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‘Neighbors reaching out’ – Box-H Park playground equipment result of community effort


2024 Board Members: left to right, Jeff Page, Emily Martin, Secretary Sarah Hale, Chairman Dallan Tolman, Steve Parker. Not pictured: Susie Hokanson Treasurer, Val Bagley and Gaylyn Semadeni. (COURTESY PHOTOS)

It’s about the laughter. It’s about the memories — past and future. It’s about reaching out to your neighbor. It’s about building a community.

In essence, those were the motivations behind efforts to bring in new playground equipment for the Box-H Park in Fairview. A Monday, June 3, ribbon-cutting formally opened the new playground — two years in the making with fundraising activities including everything from selling a local cookbook and puzzles to hosting a drive-in theater and car show.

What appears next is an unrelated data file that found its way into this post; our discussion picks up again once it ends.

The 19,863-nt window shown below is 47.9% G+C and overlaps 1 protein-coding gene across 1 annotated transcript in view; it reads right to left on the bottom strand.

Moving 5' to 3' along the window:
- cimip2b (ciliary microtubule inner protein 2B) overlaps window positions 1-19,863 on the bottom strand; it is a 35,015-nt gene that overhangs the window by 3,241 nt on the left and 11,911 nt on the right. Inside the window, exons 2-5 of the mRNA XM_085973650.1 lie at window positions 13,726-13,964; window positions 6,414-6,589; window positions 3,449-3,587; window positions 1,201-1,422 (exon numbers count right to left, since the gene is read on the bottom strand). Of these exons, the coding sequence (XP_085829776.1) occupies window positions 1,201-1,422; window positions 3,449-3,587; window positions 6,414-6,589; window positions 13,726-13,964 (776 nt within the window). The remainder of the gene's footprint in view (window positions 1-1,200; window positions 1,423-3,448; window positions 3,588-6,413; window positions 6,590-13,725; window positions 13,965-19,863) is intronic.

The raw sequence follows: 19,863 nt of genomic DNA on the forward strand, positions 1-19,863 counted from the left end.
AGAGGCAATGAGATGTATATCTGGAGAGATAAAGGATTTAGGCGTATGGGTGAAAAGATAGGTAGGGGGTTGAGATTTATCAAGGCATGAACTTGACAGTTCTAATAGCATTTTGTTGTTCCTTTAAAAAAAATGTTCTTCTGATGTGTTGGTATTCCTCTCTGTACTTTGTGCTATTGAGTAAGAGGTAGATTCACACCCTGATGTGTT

“It’s been an emotional two weeks, building the playground and seeing everyone come together to make that possible,” said board member Emily Martin, who helped spearhead the fundraising and installation of the new equipment. Once the park reopened, she added, “it has had this revolving door of people coming and enjoying it. That is so meaningful to me.

“The idea behind this project was just a dream,” Martin related, “and a goal of wanting to put life in the park. That’s been accomplished. People know about the park, and it shows by the number of people there using it now.”

And what is unique about the Box-H Park, said park board Chairman Sarah Hale, is there are no tax dollars involved.

One of the events held to raise funds was a car show and corn hole tournament.